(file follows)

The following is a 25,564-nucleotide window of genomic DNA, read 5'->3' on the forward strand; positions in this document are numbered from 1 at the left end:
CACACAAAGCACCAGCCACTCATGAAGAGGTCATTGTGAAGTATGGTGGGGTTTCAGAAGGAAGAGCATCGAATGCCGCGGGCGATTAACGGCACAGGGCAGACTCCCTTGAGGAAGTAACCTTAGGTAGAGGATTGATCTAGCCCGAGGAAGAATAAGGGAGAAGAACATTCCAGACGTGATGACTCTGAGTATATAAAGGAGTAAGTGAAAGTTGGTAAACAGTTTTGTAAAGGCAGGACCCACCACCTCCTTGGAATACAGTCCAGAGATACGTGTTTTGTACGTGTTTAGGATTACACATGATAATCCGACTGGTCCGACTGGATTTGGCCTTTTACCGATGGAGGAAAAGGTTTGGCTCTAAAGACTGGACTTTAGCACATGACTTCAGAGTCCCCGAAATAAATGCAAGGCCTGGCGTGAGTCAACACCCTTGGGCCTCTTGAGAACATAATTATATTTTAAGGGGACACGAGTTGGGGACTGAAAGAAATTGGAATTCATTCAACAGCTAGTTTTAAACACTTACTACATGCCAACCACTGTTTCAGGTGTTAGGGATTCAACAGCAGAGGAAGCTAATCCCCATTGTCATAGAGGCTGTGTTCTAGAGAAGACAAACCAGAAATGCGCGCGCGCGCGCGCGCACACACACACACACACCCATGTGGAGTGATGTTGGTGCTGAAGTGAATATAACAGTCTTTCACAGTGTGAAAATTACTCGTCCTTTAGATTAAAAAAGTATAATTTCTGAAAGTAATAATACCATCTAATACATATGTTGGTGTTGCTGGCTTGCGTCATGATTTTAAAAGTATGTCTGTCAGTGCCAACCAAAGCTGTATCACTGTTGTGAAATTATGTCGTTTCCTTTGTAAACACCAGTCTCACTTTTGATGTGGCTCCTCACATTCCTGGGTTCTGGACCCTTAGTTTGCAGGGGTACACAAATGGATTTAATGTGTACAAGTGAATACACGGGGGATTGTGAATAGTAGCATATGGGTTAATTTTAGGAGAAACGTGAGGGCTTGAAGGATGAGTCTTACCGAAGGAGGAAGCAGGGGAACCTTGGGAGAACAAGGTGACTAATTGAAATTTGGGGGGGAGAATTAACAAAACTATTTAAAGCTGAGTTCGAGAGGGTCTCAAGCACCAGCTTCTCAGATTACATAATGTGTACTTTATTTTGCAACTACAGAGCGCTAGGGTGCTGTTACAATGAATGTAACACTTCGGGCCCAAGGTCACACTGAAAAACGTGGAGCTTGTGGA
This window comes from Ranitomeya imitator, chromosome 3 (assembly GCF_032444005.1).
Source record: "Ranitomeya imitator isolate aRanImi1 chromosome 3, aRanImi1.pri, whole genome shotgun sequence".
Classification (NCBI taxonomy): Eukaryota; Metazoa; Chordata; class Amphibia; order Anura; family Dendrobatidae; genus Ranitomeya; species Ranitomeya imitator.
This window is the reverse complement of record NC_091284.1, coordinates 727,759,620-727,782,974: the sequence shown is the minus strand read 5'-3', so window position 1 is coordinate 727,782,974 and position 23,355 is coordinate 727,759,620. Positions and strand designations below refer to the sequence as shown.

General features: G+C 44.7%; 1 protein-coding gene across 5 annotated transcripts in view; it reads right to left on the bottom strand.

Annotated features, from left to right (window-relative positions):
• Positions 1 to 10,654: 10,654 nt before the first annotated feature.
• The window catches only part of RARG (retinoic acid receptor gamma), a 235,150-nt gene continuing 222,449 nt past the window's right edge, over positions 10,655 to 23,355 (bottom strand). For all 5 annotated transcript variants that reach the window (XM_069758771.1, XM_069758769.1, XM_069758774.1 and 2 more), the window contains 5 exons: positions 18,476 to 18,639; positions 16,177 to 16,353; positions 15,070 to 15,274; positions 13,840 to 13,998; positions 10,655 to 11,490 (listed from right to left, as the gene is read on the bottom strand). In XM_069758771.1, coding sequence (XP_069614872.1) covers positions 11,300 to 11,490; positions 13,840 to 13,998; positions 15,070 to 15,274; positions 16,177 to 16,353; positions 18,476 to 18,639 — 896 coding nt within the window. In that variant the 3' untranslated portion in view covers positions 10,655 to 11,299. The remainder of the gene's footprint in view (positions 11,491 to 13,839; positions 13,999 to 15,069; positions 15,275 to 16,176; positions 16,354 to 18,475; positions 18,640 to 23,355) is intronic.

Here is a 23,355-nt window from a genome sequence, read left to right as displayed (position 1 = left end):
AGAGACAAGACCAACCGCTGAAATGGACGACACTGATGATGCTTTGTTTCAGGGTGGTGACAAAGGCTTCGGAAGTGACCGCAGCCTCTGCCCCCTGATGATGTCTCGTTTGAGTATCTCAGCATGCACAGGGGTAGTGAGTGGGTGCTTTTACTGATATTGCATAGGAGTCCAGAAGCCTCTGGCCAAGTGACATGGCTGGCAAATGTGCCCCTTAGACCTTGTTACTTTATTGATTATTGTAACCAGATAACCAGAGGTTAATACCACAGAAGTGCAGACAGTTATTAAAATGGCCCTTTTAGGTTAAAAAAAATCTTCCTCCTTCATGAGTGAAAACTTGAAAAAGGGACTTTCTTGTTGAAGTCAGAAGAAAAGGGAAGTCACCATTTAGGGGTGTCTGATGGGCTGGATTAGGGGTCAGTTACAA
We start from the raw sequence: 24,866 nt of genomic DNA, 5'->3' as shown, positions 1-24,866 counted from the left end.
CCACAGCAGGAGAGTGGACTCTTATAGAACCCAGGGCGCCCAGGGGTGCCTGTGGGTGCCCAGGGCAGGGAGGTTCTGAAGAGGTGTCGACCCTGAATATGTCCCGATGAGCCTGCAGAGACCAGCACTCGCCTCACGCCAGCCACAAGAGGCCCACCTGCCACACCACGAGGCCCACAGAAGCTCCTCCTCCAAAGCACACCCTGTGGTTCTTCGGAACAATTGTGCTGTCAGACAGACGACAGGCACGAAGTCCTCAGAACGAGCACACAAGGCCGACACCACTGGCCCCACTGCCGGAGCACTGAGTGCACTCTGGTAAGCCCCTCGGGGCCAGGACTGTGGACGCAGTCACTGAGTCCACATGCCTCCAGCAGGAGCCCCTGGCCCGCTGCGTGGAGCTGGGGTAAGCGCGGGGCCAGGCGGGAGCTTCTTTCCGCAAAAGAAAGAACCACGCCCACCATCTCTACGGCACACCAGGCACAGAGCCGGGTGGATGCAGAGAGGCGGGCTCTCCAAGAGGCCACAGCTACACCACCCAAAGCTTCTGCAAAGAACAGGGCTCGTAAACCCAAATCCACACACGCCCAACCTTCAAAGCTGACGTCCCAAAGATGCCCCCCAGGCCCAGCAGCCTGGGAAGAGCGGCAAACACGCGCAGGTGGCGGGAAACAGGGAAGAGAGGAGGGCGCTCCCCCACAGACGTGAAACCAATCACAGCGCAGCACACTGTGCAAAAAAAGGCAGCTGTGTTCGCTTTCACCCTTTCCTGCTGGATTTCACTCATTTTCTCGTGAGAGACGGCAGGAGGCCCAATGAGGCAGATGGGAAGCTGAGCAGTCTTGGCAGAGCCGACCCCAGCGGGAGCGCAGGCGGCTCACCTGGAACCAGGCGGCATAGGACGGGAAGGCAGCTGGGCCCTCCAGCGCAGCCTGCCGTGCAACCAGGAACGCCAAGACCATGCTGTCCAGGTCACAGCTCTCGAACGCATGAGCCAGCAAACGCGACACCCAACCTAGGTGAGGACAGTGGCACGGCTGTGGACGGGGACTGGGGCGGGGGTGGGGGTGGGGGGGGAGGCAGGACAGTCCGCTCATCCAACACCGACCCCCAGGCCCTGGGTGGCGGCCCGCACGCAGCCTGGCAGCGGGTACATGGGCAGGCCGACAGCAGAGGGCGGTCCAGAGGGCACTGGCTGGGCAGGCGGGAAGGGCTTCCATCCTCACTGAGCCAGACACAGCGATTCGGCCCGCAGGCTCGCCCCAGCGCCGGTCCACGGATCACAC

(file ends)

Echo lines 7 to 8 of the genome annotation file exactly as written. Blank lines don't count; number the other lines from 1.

General features: G+C 44.7%; 1 protein-coding gene across 5 annotated transcripts in view; it reads right to left on the bottom strand.

Annotated features, from left to right (window-relative positions):